Matabeleland North Correspondent
Victoria Falls: Police’s sub-aqua unit and rafting guides on Wednesday retrieved the body of an Israeli tourist who is suspected to have drowned in the Zambezi River while swimming in Victoria Falls.
The Jewish national has been identified as Offer Cohen, aged 34, who was in the country on a 30-day visit.
He becomes a second Israeli national to die in the Zambezi River following another of his compatriots who died at Rapid 24, some years back while on a rafting trip in Victoria Falls.
Another one collapsed and died at the Victoria Falls Airport almost two months ago.
Cohen reportedly drowned after attempting to swim in the mighty river under the Victoria Falls Bridge near Rapid Number 1 where water current is strong this time of the year.
Cohen had no life jacket and was without a trained guide.
He arrived in the country late last month and booked at a local lodge for a few days before checking out to stay with friends in one of the resort town’s leafy suburbs.
NewZimbabwe.com was told that Cohen left his friend Ralf Newbey Tathan’s home late Sunday afternoon going for a tour of the river whereupon he allegedly decided to swim in a prohibited area.
A report made to the police stated that Cohen: “drove in an X-Trail belonging to one of his friends on Sunday going to Zambezi River. While there, he walked down the gorges to take photos before deciding to swim.”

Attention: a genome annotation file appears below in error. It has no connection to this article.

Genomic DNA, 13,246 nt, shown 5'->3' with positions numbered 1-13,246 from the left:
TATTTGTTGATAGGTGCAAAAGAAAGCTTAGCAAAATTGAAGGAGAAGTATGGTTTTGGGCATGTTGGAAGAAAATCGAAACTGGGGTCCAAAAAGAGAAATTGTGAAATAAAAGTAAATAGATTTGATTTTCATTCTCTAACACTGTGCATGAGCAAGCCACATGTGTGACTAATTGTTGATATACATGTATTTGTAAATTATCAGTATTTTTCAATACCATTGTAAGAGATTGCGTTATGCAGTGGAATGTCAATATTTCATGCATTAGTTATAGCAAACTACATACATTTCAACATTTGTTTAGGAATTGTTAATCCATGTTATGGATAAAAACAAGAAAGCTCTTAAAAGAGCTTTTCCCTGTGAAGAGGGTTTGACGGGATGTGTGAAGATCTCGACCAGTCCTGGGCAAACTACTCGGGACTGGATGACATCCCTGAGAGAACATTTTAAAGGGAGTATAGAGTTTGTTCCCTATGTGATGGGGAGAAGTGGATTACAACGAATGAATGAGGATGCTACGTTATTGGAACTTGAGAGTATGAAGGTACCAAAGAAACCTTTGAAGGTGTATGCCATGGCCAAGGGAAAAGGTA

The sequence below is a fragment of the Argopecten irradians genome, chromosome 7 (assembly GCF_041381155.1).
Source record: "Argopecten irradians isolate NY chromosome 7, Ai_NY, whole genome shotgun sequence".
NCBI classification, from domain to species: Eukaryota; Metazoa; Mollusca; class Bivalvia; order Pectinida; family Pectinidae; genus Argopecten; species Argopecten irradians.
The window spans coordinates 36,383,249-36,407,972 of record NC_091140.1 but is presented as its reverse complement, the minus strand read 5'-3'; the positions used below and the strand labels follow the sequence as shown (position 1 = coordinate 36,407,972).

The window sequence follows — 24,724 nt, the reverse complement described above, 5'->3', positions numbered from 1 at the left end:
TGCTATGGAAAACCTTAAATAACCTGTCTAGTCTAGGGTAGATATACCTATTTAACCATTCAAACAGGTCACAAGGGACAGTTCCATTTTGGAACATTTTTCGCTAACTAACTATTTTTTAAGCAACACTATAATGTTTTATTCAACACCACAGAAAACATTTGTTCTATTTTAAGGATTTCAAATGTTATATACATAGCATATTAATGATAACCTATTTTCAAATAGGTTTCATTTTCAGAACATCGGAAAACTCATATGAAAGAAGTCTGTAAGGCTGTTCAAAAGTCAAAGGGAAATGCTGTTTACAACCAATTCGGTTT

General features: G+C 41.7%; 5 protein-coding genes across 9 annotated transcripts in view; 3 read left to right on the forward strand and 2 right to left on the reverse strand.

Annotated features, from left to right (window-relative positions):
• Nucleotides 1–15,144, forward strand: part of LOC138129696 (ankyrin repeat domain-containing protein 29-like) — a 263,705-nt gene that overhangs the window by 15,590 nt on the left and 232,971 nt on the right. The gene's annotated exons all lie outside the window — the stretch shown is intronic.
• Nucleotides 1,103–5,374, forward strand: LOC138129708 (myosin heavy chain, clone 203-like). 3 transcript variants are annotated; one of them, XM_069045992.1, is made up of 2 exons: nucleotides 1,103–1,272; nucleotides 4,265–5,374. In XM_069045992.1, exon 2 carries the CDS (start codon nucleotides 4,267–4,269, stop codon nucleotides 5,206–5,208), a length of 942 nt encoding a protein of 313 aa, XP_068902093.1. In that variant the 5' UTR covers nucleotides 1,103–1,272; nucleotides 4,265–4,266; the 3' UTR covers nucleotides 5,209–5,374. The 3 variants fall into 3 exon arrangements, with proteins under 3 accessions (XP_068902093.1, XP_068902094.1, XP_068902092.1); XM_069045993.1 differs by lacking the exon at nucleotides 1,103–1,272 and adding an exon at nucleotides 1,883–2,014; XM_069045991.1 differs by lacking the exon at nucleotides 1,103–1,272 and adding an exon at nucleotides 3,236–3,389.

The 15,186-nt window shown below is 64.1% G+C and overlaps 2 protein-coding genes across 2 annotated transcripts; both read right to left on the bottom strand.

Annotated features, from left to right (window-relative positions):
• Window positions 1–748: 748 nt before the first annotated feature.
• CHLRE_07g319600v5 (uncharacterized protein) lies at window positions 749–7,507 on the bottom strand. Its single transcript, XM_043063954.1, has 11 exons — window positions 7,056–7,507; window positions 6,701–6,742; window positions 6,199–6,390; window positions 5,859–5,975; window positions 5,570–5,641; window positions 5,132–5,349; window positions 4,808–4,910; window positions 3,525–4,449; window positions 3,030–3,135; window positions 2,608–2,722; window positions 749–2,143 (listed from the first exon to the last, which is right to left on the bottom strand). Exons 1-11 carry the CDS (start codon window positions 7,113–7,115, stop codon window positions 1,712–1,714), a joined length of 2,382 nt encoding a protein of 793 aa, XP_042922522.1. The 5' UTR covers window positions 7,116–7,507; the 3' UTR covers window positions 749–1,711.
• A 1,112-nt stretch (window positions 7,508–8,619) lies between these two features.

The report continued, “His friends noticed that he had not returned and looked for him on Monday. They again went on a search on Tuesday whereupon they saw his clothes on the edge of the river before spotting the body floating on water.”
Police sub aqua was called in from Bulawayo and retrieved the body with the help of rafting guides who helped by pedalling through the flooding river.
The rescuers, who descended down the River around 10am, pedalled to the body where they tied it to the raft using a rope and pulled it to the edge of the river at 12 noon.
They had wrapped it and strapped it onto a stretcher which was then airlifted to the top using a gorge swing.
A strong stench accompanied the body as it was already decomposing.
Water levels have been rising steadily since the start of the month resulting in rafting activities being suspended on the upper rapids. Rafting now starts from Rapid Number 9.
As a result of the high water levels, rescuers had a torrid time pedalling.
Rafting guides team leader Cephas Moyo said it was not easy convincing guides to set off to help peddle the sub-aqua team on the upper rapids knowing it was risky because of the strong current.